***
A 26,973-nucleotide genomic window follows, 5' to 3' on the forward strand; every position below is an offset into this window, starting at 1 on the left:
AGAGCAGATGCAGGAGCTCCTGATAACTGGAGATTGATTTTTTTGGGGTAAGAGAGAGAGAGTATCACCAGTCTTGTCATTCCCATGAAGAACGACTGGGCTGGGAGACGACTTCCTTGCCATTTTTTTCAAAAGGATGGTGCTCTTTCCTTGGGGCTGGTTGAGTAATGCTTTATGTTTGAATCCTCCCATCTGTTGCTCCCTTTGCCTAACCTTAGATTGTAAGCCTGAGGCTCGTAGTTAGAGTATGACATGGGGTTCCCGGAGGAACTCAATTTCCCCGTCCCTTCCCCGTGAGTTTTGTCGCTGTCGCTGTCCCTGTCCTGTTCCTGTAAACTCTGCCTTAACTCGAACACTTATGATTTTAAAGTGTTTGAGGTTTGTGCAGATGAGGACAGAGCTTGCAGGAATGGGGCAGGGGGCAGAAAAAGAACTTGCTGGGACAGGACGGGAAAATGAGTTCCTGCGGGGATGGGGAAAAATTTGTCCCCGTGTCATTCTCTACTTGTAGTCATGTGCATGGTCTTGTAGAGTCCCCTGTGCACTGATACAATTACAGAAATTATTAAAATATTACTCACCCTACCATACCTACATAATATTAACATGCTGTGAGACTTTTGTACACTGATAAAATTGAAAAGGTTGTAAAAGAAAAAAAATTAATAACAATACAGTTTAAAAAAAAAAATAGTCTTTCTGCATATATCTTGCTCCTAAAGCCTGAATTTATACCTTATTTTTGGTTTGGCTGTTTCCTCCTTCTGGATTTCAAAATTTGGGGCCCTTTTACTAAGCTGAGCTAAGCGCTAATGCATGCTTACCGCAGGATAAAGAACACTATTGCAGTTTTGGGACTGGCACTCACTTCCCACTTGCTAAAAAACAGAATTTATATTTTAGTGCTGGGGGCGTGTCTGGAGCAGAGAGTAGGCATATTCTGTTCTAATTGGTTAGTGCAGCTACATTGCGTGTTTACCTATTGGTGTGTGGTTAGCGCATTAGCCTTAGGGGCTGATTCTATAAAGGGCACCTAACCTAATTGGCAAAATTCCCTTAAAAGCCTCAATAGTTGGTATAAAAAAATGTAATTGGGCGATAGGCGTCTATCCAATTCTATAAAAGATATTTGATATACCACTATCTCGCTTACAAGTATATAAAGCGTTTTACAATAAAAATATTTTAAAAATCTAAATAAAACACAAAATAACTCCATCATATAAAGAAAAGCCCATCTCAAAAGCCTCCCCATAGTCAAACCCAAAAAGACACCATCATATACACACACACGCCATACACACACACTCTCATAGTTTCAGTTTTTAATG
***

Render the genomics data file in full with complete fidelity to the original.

A 26,973-nucleotide genomic window follows, 5' to 3' on the forward strand; every position below is an offset into this window, starting at 1 on the left:
AGAGCAGATGCAGGAGCTCCTGATAACTGGAGATTGATTTTTTTGGGGTAAGAGAGAGAGAGTATCACCAGTCTTGTCATTCCCATGAAGAACGACTGGGCTGGGAGACGACTTCCTTGCCATTTTTTTCAAAAGGATGGTGCTCTTTCCTTGGGGCTGGTTGAGTAATGCTTTATGTTTGAATCCTCCCATCTGTTGCTCCCTTTGCCTAACCTTAGATTGTAAGCCTGAGGCTCGTAGTTAGAGTATGACATGGGGTTCCCGGAGGAACTCAATTTCCCCGTCCCTTCCCCGTGAGTTTTGTCGCTGTCGCTGTCCCTGTCCTGTTCCTGTAAACTCTGCCTTAACTCGAACACTTATGATTTTAAAGTGTTTGAGGTTTGTGCAGATGAGGACAGAGCTTGCAGGAATGGGGCAGGGGGCAGAAAAAGAACTTGCTGGGACAGGACGGGAAAATGAGTTCCTGCGGGGATGGGGAAAAATTTGTCCCCGTGTCATTCTCTACTTGTAGTCATGTGCATGGTCTTGTAGAGTCCCCTGTGCACTGATACAATTACAGAAATTATTAAAATATTACTCACCCTACCATACCTACATAATATTAACATGCTGTGAGACTTTTGTACACTGATAAAATTGAAAAGGTTGTAAAAGAAAAAAAATTAATAACAATACAGTTTAAAAAAAAAAATAGTCTTTCTGCATATATCTTGCTCCTAAAGCCTGAATTTATACCTTATTTTTGGTTTGGCTGTTTCCTCCTTCTGGATTTCAAAATTTGGGGCCCTTTTACTAAGCTGAGCTAAGCGCTAATGCATGCTTACCGCAGGATAAAGAACACTATTGCAGTTTTGGGACTGGCACTCACTTCCCACTTGCTAAAAAACAGAATTTATATTTTAGTGCTGGGGGCGTGTCTGGAGCAGAGAGTAGGCATATTCTGTTCTAATTGGTTAGTGCAGCTACATTGCGTGTTTACCTATTGGTGTGTGGTTAGCGCATTAGCCTTAGGGGCTGATTCTATAAAGGGCACCTAACCTAATTGGCAAAATTCCCTTAAAAGCCTCAATAGTTGGTATAAAAAAATGTAATTGGGCGATAGGCGTCTATCCAATTCTATAAAAGATATTTGATATACCACTATCTCGCTTACAAGTATATAAAGCGTTTTACAATAAAAATATTTTAAAAATCTAAATAAAACACAAAATAACTCCATCATATAAAGAAAAGCCCATCTCAAAAGCCTCCCCATAGTCAAACCCAAAAAGACACCATCATATACACACACACGCCATACACACACACTCTCATAGTTTCAGTTTTTAATG